10 WINTER HIKING TIPS FOR STAYING WARM ON THE TRAIL
Oct 13, 2018 06:41AM
● By Editor
From Barefoottheory.com - October 13, 2018
Winter is coming, and you have a couple of options. You can sit inside in front of the tv, or you can fully embrace the cold and spend your winter outside having fun. The key to having an enjoyable outdoor winter experience is being prepared with the right gear, clothing, and attitude. We’ve put together a list of 10 winter hiking tips to help you stay warm on your cold and snowy adventures. Hopefully, this advice for winter hiking gives you the inspiration and information you need to give it a try. If after reading this post you have more questions about the best winter apparel and how to layer, check out our winter hiking apparel recommendations and our blog post about what to wear skiing.
1) Bring Snacks You Can Eat without Stopping
Hiking in the winter, your body will need twice the calories it usually does, since your body is burning more to stay warm. Pack snacks that are high in protein to give you energy. It’s important that the snacks you bring winter hiking are quick and easy to eat while you are walking. Leave the sandwich fixings and picnic at home. Stopping for a long time to eat will leave you cold, and your muscles will have a harder time warming up again.
Here are some of our favorite cold weather snacks
2) Stay Hydrated
Use an insulating hose for your Camelback or an insulated bottle sleeve for water bottles when you hike in winter. This will prevent water in the hose from freezing if you are in extreme temperatures. If you don’t have a special water bottle, wrap your water bottle in some wool socks or in a beanie in your backpack to help insulate it.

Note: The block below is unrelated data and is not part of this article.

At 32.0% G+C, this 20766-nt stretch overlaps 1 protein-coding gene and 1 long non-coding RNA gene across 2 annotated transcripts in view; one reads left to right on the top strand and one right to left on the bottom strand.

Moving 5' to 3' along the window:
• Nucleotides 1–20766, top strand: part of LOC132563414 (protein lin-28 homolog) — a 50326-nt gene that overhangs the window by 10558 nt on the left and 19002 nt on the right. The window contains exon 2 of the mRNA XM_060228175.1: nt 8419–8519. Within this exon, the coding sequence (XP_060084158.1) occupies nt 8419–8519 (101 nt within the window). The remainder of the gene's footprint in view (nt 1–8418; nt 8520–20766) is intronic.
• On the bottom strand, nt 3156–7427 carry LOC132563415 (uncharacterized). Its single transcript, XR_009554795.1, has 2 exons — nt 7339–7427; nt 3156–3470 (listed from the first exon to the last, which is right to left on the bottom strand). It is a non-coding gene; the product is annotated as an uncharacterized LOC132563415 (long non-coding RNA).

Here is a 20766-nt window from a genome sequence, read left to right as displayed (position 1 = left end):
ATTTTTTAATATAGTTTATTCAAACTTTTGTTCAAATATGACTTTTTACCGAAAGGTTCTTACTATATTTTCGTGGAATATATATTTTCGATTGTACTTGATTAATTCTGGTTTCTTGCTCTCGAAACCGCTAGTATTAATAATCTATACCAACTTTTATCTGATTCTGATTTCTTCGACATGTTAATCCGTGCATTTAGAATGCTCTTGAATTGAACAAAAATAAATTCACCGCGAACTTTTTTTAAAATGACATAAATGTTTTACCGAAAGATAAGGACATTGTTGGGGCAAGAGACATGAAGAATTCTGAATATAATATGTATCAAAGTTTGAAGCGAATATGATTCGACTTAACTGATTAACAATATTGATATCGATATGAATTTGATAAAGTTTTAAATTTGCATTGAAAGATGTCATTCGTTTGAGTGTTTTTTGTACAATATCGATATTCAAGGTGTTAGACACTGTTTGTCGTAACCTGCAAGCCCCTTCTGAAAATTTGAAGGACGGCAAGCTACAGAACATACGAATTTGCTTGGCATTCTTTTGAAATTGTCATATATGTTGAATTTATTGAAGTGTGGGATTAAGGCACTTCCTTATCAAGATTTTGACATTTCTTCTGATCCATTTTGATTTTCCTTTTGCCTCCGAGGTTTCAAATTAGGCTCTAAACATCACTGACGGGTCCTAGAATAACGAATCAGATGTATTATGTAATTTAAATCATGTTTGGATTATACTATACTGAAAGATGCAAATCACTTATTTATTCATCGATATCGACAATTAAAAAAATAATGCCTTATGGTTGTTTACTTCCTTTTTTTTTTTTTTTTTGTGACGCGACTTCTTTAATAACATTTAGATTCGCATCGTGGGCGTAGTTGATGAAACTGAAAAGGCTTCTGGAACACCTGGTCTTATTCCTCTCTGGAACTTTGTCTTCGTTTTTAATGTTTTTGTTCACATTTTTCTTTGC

3) Bring a Warm Drink in a Thermos
One of our favorite winter hiking tips is to fill up a big thermos or vacuum sealed mug, like this Stanley mug, with your favorite hot beverage. Hot cocoa, cider, Chai tea, or even soup broth is great for quick sips to warm you up. While we probably don’t need to say it, go without alcohol for serious cold weather hikes, as alcohol reduces your body temperature. You can enjoy that hot toddy once you’re back at home.
4) Hike With The Sun
In summer months, you want to avoid the sunniest part of the day when hiking. In the winter, it’s the opposite. For winter hiking, try to time your hike for when the sun is highest in the sky and the warmest. As soon as the sun drops behind the mountains and the trail becomes shady, temperatures can drop significantly. If you plan on catching the sunset, we recommend not being too far from the trailhead and make sure to pack extra layers.
5) Choose Trails with Some Uphill to get the Blood Flowing
Just like climbing stairs, the uphill sections of your winter hikes will get your heart pumping. This helps to increase your circulation and raise your internal body temperature, keeping you nice and toasty.
6) Have Basic Knowledge of Hypothermia